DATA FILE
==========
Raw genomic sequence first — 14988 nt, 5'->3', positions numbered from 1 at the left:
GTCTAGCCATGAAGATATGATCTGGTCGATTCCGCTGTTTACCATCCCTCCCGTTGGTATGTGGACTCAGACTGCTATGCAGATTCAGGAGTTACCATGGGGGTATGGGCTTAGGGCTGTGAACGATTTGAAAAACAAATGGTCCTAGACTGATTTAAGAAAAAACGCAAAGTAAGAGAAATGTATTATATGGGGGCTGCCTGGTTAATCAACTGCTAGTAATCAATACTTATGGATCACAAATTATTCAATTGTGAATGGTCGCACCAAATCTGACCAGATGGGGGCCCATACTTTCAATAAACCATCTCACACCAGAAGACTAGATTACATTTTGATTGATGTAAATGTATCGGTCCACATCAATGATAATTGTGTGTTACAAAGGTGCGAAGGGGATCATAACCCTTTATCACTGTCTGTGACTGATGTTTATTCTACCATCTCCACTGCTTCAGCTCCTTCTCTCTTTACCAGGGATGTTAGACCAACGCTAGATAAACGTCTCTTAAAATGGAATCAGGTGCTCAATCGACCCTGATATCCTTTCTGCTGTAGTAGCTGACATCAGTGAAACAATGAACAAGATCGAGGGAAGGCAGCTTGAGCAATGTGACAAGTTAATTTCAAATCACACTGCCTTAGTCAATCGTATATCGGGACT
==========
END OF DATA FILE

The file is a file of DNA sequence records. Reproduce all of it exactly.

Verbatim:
Raw genomic sequence first — 14988 nt, 5'->3', positions numbered from 1 at the left:
GTCTAGCCATGAAGATATGATCTGGTCGATTCCGCTGTTTACCATCCCTCCCGTTGGTATGTGGACTCAGACTGCTATGCAGATTCAGGAGTTACCATGGGGGTATGGGCTTAGGGCTGTGAACGATTTGAAAAACAAATGGTCCTAGACTGATTTAAGAAAAAACGCAAAGTAAGAGAAATGTATTATATGGGGGCTGCCTGGTTAATCAACTGCTAGTAATCAATACTTATGGATCACAAATTATTCAATTGTGAATGGTCGCACCAAATCTGACCAGATGGGGGCCCATACTTTCAATAAACCATCTCACACCAGAAGACTAGATTACATTTTGATTGATGTAAATGTATCGGTCCACATCAATGATAATTGTGTGTTACAAAGGTGCGAAGGGGATCATAACCCTTTATCACTGTCTGTGACTGATGTTTATTCTACCATCTCCACTGCTTCAGCTCCTTCTCTCTTTACCAGGGATGTTAGACCAACGCTAGATAAACGTCTCTTAAAATGGAATCAGGTGCTCAATCGACCCTGATATCCTTTCTGCTGTAGTAGCTGACATCAGTGAAACAATGAACAAGATCGAGGGAAGGCAGCTTGAGCAATGTGACAAGTTAATTTCAAATCACACTGCCTTAGTCAATCGTATATCGGGACT